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More About This Show

If you stop to evaluate the room where you find yourself right now, you rely on the senses at your disposal to paint a picture of the overall scene. Provided you possess the traditional five senses, your eyes are viewing these words. Your fingers are probably resting on a keyboard or are wrapped around a smartphone. Your ears may be listening to anything from a favorite Spotify playlist to children playing outside. Perhaps the taste of morning coffee lingers on your tongue while your nose is trying to guess what kind of fish some rude coworker just started warming up in the office microwave.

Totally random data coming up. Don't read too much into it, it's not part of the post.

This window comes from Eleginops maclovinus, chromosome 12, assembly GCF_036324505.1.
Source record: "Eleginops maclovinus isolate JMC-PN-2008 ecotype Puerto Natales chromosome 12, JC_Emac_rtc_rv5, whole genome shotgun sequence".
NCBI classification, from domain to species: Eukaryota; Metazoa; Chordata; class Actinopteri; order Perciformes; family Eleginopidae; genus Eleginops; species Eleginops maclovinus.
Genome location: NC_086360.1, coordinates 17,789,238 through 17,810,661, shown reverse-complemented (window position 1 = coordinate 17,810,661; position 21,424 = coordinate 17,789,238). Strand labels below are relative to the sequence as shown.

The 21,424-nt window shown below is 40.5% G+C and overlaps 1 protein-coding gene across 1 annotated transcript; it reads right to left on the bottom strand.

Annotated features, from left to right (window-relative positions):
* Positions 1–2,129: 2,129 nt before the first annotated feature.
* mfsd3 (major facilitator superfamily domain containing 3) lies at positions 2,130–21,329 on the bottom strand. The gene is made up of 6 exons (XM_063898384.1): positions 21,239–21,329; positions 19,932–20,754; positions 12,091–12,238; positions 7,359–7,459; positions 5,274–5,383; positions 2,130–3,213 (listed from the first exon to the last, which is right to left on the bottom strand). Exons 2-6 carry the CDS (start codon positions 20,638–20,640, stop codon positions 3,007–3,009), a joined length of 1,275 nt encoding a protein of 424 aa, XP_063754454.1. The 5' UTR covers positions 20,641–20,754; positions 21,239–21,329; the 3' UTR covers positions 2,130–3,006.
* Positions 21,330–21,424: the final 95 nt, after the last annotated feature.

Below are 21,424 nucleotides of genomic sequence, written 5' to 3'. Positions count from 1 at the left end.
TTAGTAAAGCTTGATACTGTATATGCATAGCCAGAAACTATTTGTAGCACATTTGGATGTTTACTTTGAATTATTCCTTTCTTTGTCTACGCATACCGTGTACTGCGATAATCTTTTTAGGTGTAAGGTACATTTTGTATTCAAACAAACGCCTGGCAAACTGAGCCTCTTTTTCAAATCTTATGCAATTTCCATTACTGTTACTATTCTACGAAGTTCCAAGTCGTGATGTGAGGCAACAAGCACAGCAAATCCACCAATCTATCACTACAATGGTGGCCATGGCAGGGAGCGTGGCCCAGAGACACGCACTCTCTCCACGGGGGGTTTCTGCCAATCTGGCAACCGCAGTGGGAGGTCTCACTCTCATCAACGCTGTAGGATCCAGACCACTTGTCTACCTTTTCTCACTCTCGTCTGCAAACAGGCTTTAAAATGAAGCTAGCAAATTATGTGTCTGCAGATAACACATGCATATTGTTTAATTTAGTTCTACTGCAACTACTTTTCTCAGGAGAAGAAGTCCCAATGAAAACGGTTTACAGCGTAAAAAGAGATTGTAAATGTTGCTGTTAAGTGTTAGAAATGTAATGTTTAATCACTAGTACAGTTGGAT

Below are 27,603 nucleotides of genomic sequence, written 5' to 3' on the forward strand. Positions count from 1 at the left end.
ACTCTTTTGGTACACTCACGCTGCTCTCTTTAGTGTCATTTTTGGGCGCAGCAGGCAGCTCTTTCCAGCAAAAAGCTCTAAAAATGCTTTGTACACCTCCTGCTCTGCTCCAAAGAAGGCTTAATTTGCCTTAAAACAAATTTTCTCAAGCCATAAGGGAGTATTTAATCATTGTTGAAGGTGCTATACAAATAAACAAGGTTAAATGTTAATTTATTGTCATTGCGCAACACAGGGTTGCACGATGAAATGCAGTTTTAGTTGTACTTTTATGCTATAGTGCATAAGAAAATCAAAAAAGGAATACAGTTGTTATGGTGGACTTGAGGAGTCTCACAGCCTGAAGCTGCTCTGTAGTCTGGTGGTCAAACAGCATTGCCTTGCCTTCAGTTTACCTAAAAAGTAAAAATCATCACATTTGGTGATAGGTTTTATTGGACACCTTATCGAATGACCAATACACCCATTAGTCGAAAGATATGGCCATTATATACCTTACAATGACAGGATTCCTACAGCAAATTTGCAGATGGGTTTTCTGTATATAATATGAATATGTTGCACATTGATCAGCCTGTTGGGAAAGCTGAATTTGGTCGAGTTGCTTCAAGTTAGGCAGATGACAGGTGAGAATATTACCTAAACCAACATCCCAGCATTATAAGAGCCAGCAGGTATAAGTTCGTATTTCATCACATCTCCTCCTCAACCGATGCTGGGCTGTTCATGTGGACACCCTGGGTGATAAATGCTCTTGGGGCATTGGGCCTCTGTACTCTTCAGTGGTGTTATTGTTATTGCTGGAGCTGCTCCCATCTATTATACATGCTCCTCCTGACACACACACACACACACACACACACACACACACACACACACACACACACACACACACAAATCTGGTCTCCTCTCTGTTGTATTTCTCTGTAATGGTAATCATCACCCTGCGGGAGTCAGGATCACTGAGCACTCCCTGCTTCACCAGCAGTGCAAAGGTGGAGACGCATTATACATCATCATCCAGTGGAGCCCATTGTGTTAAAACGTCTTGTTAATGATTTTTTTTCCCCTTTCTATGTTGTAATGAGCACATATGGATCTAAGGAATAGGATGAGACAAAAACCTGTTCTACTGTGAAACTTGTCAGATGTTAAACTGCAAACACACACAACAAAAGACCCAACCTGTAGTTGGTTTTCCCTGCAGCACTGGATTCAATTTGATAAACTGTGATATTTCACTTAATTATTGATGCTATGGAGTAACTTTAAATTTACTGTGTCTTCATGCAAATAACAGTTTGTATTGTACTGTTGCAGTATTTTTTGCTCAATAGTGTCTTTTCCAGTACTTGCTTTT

There’s a lot going on. But is your brain piecing together the details of this information in a way that paints an accurate picture?

“The part that we are consciously aware of is just the very tip of the iceberg,” says David Eagleman. “You’ve got almost a hundred billion neurons in your brain, and they’re all operating their little neuron lives and they’re doing their things with all of their neighbors. Each neuron is connected to about 10,000 others and so it’s…unbelievably complex. It wouldn’t be useful for you to have access to the information at that level…”

What we’re aware of is the brain’s interpretation of the world around us in a way that makes sense on a surface level rather than the overwhelming entirety of minutiae that we’re processing moment to moment on a subconscious level.

In other words, we’re operating on a need-to-know basis, and — compared to the raw percentage of incoming information on which our brains are constantly chewing — we don’t really need to know much to navigate our way around our place in the cosmos.